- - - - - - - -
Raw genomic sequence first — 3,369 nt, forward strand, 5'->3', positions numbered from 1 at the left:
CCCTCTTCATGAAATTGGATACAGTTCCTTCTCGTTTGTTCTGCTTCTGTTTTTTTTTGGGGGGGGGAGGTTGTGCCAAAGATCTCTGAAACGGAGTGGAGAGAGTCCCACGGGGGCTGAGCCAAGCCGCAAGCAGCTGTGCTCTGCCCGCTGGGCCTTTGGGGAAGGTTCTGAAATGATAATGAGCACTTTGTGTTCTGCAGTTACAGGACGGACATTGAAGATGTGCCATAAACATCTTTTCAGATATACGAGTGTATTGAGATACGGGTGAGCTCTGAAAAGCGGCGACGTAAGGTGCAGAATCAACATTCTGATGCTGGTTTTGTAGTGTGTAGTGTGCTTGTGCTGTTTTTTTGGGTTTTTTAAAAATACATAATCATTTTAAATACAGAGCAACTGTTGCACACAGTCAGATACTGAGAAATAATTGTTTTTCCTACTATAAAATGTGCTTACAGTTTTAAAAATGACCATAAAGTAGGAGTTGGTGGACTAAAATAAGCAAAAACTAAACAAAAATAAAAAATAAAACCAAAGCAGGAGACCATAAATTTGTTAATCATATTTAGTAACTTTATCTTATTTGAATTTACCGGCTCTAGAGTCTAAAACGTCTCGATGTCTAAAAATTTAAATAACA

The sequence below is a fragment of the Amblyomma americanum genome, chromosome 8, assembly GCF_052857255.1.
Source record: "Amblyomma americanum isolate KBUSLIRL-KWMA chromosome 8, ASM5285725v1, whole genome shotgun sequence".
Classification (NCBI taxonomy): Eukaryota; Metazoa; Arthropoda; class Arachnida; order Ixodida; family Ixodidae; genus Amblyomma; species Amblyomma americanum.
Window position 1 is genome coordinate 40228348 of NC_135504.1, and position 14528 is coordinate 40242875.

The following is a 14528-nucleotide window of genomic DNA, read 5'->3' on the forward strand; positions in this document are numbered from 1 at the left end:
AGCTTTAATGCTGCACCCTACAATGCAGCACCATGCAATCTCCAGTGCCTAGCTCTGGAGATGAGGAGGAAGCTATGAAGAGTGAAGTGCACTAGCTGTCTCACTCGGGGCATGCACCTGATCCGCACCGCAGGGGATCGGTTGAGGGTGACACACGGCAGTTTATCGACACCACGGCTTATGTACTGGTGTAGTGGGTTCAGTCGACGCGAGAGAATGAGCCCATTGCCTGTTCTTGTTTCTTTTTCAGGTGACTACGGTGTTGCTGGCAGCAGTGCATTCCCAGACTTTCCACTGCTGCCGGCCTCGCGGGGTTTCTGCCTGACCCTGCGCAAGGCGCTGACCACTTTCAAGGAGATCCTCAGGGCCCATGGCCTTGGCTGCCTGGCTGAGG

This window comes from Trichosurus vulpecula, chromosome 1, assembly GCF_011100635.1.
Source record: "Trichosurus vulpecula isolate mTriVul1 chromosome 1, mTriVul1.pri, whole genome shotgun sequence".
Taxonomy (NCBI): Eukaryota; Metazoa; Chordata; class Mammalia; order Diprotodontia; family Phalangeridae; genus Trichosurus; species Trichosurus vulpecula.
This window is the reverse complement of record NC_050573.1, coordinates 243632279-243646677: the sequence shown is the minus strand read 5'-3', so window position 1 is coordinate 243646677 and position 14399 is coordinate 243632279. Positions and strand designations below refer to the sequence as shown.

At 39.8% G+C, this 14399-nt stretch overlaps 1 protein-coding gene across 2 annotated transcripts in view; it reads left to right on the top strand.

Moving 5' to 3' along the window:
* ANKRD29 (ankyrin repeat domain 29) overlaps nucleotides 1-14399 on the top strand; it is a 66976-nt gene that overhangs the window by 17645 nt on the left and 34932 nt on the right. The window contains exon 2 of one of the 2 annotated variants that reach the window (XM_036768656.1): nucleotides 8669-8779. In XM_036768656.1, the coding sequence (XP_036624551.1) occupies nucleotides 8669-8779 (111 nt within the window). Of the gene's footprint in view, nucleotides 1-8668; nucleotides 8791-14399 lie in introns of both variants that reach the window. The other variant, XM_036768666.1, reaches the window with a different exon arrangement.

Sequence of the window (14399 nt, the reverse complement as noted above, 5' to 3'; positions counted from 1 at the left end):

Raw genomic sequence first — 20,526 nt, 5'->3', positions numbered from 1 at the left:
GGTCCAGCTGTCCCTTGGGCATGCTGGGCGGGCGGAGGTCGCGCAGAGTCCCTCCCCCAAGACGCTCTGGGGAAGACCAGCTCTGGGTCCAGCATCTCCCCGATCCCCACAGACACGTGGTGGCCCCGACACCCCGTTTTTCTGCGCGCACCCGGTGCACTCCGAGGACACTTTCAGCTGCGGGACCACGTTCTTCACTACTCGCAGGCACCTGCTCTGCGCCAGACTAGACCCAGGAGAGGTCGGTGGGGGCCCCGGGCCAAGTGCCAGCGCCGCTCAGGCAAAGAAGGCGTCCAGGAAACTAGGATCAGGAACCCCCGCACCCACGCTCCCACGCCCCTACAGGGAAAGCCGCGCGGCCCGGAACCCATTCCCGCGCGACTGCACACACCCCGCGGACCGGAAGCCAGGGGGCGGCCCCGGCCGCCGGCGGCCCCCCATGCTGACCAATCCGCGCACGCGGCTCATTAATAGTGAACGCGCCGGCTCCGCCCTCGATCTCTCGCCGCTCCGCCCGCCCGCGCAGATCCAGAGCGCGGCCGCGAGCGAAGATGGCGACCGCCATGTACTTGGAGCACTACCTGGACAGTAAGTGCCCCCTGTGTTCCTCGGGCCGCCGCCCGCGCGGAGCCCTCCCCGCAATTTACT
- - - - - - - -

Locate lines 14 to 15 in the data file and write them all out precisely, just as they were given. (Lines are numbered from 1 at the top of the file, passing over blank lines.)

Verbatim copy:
Moving 5' to 3' along the window:
* ANKRD29 (ankyrin repeat domain 29) overlaps nucleotides 1-14399 on the top strand; it is a 66976-nt gene that overhangs the window by 17645 nt on the left and 34932 nt on the right. The window contains exon 2 of one of the 2 annotated variants that reach the window (XM_036768656.1): nucleotides 8669-8779. In XM_036768656.1, the coding sequence (XP_036624551.1) occupies nucleotides 8669-8779 (111 nt within the window). Of the gene's footprint in view, nucleotides 1-8668; nucleotides 8791-14399 lie in introns of both variants that reach the window. The other variant, XM_036768666.1, reaches the window with a different exon arrangement.